Originally published in The Oregonian November 24, 2007 08:00AMTragedy of the commons - Oregonian Opinion
Atlanta's water crisis has pitted that parched city against the farmers and endangered species of adjacent states. Pollutants from China's booming economy rain down on the Pacific Northwest.
These are large-scale effects of what economists call the "tragedy of the commons."
This blind-spot of the free market occurs whenever a group or individual exploits a community resource like the environment without paying the true costs -- dumping waste into a nearby stream instead of treating it, for example. The flipside of this concept is that someone acting unilaterally to protect a commons overpays for benefits that are reaped mainly by society; I could get rid of my furnace and appliances in an effort to save the planet, but at great personal discomfort.
George Bush wanly calls for voluntary reductions on carbon dioxide emissions, but corporations have the same incentives to comply as I do to wash and wax my rental car before returning it full of premium -- every extra penny comes out of my wallet, while someone else benefits. Moreover, since shareholders require corporations to maximize returns, a board of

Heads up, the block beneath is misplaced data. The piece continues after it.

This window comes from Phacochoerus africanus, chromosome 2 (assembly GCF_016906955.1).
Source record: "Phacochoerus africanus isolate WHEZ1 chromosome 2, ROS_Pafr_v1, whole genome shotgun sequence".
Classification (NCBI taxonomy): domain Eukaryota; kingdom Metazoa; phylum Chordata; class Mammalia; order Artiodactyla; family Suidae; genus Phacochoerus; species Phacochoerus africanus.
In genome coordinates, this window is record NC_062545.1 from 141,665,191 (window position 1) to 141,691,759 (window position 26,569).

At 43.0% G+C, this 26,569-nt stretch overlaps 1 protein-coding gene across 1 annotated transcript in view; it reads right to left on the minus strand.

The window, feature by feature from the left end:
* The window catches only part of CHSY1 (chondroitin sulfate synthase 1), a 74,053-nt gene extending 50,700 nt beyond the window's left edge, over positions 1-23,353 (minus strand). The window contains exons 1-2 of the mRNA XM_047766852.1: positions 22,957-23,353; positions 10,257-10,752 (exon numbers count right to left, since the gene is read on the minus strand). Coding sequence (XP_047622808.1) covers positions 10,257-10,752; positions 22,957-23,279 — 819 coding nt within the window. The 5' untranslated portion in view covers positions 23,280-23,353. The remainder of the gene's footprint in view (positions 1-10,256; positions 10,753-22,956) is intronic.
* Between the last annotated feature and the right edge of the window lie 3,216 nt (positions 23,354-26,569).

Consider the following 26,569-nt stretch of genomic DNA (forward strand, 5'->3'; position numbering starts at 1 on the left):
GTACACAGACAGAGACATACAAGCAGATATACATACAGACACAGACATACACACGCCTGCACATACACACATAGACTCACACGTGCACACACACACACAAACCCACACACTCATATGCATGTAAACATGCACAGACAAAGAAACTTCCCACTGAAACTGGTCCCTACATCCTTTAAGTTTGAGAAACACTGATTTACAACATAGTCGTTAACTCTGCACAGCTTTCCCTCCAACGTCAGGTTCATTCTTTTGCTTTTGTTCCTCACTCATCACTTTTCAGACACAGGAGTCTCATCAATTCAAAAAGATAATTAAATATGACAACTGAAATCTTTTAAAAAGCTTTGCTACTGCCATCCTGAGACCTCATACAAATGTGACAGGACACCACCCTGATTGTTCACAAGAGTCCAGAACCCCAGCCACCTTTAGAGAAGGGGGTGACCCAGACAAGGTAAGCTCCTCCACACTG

directors could even be held liable if they followed Bush's voluntary reductions to the detriment of the bottom line.
Conservatives often rally behind issues of property rights, state's rights, and national sovereignty, despite the fact that many problems don't fit neatly within a geographic boundary like a farm plot or even a continent. Actions rarely happen in an economic or environmental vacuum -- nearby subdivisions run your well dry, CFC's destroy everyone's ozone layer,
today's international overfishing ruins future worldwide harvests. Therefore, we rely on jurisdictions larger than town, state, or even federal to address them.
The U.N. Secretary General has rightly called on world leaders to act decisively on climate change at next month's summit in Bali and reach a "grand bargain" between industrialized nations and developing ones. It is becoming clear that individual altruism and corporate do-gooders simply can't achieve the needed systemic changes in time. Market forces can only
work when these loopholes in the system are closed by globally-enforceable, predictable standards for all countries and corporations.